Facebook likes Sweden for first non-U.S. data center
Company chooses location to take advantage of the climate, among the coldest in Sweden, to cool tens of thousands of servers, which will serve more than 800 million Facebook users.
Thu, Oct 27, 2011 at 06:21 AM
STOCKHOLM - Social networking site Facebook is to build its first data center outside the United States in the northern Swedish town of Lulea, awarding an initial construction contract of $121 million, the companies said on Thursday.
The data center, set to be the largest of its kind in Europe, will take advantage of the climate in Lulea, among the coldest in Sweden, to cool tens of thousands of servers.
"Those servers basically are what allow us to support all of the Facebook products for our users. Friend requests, tags, user updates will be accessed through this facility," Tom Furlong, Facebook's director of site operations, told Reuters.
"It will mostly serve European users and ideally improve performance for them," he added in a telephone interview.
Swedish construction group NCC said it was part of a joint venture with two U.S. companies, DPR Construction and Fortis Construction, which had won a contract of 800 million crowns ($121 million) for the first of three server buildings in the data center. NCC's share was 400 million.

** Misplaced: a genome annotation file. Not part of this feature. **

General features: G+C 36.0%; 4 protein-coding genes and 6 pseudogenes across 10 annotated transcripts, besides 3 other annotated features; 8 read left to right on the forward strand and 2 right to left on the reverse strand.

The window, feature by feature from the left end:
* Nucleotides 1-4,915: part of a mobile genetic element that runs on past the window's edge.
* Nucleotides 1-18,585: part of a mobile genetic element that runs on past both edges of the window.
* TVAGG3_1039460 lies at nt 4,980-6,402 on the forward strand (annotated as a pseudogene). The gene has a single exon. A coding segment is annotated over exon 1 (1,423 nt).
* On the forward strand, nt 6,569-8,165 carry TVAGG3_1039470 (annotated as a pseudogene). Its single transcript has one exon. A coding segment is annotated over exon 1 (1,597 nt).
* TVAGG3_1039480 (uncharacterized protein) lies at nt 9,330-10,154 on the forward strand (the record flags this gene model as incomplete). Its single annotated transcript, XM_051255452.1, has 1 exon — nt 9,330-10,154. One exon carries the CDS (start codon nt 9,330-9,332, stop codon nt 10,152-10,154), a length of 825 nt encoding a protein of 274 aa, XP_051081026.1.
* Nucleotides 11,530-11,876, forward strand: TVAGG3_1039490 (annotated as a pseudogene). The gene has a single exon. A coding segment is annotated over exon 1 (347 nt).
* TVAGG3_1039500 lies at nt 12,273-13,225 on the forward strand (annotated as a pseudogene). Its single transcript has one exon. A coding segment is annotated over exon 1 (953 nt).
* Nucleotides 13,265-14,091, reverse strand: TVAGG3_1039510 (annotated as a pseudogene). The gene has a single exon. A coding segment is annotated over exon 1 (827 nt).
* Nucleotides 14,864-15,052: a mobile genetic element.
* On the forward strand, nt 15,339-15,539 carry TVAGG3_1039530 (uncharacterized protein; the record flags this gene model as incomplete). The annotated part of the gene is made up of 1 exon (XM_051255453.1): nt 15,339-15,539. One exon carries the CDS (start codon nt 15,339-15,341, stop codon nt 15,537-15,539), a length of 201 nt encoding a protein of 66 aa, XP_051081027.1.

The data center will be the northernmost of its size on Earth. It is Facebook's first in Europe and will serve more than 800 million site users.
Facebook said in a statement it chose Lulea, despite its remoteness some 1,000 km north of Swedish capital Stockholm, because its cold climate would be good for cooling and that it could provide environmentally friendly hydro-power.
The three server buildings will have an area of 28,000 square meters (300,000 square ft) each. Construction takes place in three phases and begins instantly.
"The first building is to be operational within a year and the entire facility is scheduled for completion by 2014," the company added. "About 300 full-time positions will be required during the first three years."
($1 = 6.576 Swedish Crowns)
(Reporting by Patrick Lannin; Editing by David Hulmes)
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